I haven't actually been on vacation lately, not really. I decided that I needed to go off and do some different stuff for a while. I've been in a rut lately and decided that I needed to shuffle some stuff around. I swapped out the "writing rambling computer nerd blog posts" module for teaching myself a couple of new things and spending some of my downtime offline, curled up with cinnamon tea and a stack of books. Getting away from a screen for a while seems to have done me some good, and I'm almost back up to my old reading pace of five or six books a week. I'd all but forgotten how much dead tree books weigh after the fixed mass of a tablet for so long. The wireless router at home that I set up to replace the astoundingly shitty DSL modem-cum-wireless access point that Annoying, Trying, and Twisted insists we use is starting to act flaky, which suggests that it's reached the end of its functional life, not unexpectedly since this model tends to have overheating problems. A few weeks back I picked up a new router, a Linksys WRT 1200 AC and promptly made a few hardware modifications to it, which is to say I cracked open the case, unbolted the heat sinks, scraped the crappy thermal tape off of the chips and applied decent heatsink grease, and put the router back together. I'm considering wiring a small cooling fan onto the motherboard, maybe on one of the development ports. Lately I've flashed OpenWRT onto the unit and set up quality of service and monitoring so I can keep an eye on things. I'm still working out how to patch it into my exocortex for realtime status monitoring. From a practical standpoint I can install Python on the new router, but doing so leaves next to no room for anything else. I have to think about it some more. I do NOT want to use SNMP if I can help it.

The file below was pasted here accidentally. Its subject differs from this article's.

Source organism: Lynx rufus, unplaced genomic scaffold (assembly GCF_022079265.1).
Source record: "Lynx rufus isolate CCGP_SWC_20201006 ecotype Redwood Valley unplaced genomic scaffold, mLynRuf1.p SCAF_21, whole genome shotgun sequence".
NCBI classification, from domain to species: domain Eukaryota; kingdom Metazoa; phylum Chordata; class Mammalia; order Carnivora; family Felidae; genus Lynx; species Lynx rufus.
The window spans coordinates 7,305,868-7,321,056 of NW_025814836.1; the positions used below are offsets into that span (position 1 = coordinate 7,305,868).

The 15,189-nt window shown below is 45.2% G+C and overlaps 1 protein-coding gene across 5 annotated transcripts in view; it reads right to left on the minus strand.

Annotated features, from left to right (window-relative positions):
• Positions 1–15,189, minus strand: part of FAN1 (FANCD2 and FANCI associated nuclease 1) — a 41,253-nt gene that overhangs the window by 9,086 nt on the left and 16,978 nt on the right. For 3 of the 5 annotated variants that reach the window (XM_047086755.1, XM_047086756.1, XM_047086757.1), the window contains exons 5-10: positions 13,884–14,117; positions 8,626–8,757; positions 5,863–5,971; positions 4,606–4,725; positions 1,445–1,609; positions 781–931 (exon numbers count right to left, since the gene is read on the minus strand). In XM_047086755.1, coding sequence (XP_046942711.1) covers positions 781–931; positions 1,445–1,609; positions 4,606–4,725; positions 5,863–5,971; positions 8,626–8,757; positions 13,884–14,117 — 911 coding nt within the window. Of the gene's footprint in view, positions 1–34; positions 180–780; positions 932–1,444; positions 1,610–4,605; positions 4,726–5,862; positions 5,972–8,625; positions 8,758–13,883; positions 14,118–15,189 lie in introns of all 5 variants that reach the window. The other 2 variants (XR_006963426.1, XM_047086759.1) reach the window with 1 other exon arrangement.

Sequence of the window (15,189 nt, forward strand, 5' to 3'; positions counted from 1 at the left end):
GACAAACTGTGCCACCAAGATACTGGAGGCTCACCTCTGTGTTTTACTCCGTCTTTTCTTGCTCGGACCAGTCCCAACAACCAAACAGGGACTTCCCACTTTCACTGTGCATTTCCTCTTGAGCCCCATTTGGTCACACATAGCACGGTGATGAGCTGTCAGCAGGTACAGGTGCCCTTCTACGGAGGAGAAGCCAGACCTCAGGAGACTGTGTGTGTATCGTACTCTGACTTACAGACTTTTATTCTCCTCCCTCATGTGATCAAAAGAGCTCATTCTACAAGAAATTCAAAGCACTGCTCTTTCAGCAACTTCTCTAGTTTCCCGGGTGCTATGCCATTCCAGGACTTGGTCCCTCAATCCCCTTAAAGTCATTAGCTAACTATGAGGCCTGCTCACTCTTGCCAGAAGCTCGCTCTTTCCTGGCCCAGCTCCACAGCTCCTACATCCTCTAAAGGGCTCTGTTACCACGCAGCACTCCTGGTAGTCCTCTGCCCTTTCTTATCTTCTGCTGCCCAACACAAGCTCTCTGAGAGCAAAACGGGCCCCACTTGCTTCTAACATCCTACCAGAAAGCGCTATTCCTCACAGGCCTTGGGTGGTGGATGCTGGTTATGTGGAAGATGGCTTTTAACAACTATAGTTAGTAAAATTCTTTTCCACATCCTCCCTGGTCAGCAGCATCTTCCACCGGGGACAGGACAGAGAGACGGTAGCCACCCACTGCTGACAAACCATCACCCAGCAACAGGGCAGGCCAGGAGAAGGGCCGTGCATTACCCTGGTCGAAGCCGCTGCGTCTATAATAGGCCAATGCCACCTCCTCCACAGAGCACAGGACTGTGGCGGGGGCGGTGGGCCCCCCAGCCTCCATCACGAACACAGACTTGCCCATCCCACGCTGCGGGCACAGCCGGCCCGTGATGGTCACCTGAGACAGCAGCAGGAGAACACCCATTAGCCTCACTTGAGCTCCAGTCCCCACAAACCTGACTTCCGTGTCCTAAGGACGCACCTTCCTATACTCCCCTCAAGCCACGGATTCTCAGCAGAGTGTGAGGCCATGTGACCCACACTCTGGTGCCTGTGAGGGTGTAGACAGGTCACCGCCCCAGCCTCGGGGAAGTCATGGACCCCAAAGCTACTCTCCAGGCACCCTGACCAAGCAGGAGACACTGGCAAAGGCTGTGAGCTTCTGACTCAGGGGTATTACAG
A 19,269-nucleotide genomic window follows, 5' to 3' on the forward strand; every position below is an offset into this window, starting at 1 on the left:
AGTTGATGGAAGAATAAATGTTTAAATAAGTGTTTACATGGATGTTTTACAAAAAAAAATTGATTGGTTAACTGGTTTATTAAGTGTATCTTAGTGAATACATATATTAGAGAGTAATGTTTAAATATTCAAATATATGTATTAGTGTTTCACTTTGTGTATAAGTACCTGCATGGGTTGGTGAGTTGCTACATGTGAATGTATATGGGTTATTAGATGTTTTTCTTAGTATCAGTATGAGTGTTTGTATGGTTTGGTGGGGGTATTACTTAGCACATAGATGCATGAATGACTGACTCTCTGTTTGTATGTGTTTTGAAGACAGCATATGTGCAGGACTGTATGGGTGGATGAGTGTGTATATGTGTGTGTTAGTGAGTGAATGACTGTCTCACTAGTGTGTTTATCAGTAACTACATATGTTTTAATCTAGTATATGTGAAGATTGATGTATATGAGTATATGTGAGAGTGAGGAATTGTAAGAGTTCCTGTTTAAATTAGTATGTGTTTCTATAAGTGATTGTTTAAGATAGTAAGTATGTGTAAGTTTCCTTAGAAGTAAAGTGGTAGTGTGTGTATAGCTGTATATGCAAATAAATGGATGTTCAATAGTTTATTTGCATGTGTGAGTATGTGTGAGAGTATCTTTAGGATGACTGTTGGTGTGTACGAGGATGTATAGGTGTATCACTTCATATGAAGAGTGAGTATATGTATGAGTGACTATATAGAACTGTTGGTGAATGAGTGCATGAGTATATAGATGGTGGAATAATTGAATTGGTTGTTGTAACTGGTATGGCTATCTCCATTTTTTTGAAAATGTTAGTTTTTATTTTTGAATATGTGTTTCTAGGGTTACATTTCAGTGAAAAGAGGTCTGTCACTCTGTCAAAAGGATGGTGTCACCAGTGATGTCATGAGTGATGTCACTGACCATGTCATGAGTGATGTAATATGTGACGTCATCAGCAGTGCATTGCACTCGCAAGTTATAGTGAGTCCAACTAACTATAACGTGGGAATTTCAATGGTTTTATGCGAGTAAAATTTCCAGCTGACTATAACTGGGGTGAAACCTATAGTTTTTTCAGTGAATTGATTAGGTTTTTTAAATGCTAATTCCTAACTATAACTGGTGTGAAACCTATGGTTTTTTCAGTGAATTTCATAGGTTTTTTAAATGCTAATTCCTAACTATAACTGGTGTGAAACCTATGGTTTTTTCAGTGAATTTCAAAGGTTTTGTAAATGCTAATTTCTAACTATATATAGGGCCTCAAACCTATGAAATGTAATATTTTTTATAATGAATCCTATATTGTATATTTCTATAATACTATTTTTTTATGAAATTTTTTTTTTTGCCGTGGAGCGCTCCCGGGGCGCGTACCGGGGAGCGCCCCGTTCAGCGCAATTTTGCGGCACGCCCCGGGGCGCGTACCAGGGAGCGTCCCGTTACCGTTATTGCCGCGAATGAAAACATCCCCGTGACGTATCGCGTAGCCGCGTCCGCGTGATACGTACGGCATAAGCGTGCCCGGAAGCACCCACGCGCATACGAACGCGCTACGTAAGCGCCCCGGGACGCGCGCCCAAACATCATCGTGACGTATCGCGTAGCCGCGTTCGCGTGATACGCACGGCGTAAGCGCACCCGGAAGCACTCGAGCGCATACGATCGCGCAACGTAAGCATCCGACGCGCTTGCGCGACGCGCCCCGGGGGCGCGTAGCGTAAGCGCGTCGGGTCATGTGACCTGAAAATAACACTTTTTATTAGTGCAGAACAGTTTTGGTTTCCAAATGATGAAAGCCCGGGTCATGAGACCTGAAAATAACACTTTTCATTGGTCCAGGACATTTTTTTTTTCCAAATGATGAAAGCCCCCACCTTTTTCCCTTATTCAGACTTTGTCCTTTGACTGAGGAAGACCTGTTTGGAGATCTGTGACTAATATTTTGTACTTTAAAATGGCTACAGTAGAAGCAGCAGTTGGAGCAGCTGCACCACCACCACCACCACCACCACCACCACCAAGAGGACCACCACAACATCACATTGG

If you thought you were going to escape computer nerd-related rambling, you were sorely mistaken.
In all the time I've been working on Systembot, I somehow forgot to add support for questions like "Systembot, what time is it where you are?"
At my dayjob these days, I seem to do a lot of work with Docker, which is one of a slew of new-school applications for deploying applications on servers and managing them. To explain it simply, I should probably explain some computing history first. Trust me, it'll make the explanation much easier.
Once upon a time, we had mainframes, big honking machines that filled entire data centers and carried out vast (for the time) tasks. To make mainframes easier to use time-sharing operating systems were developed, which allowed multiple users (often a couple of hundred at a time) to do stuff at the same time. Then, for various reasons mainframes OSes implemented virtual machines which, as far as users and applications were concerned gave them an whole mainframe all to themselves. Several decades later virtual machine technology reached street level (so to speak) with the release of VMware Workstation, Virtualbox, and then everybody's (least) favorite service provider, Amazon Web Services. Computer geeks and devops engineers are nodding along sagely; I'm writing this for everyone who isn't, so be nice. Times being what they are, it got too tricky to wring every last erg of power out of even fleets of virtual machines running on stupidly powerful hardware. Managing applications got more difficult, and on top of that just getting them to run the way they were supposed to got harder because everything even vaguely enterprisey has its own slew of dependencies, usually of different conflicting versions. Enter containerization.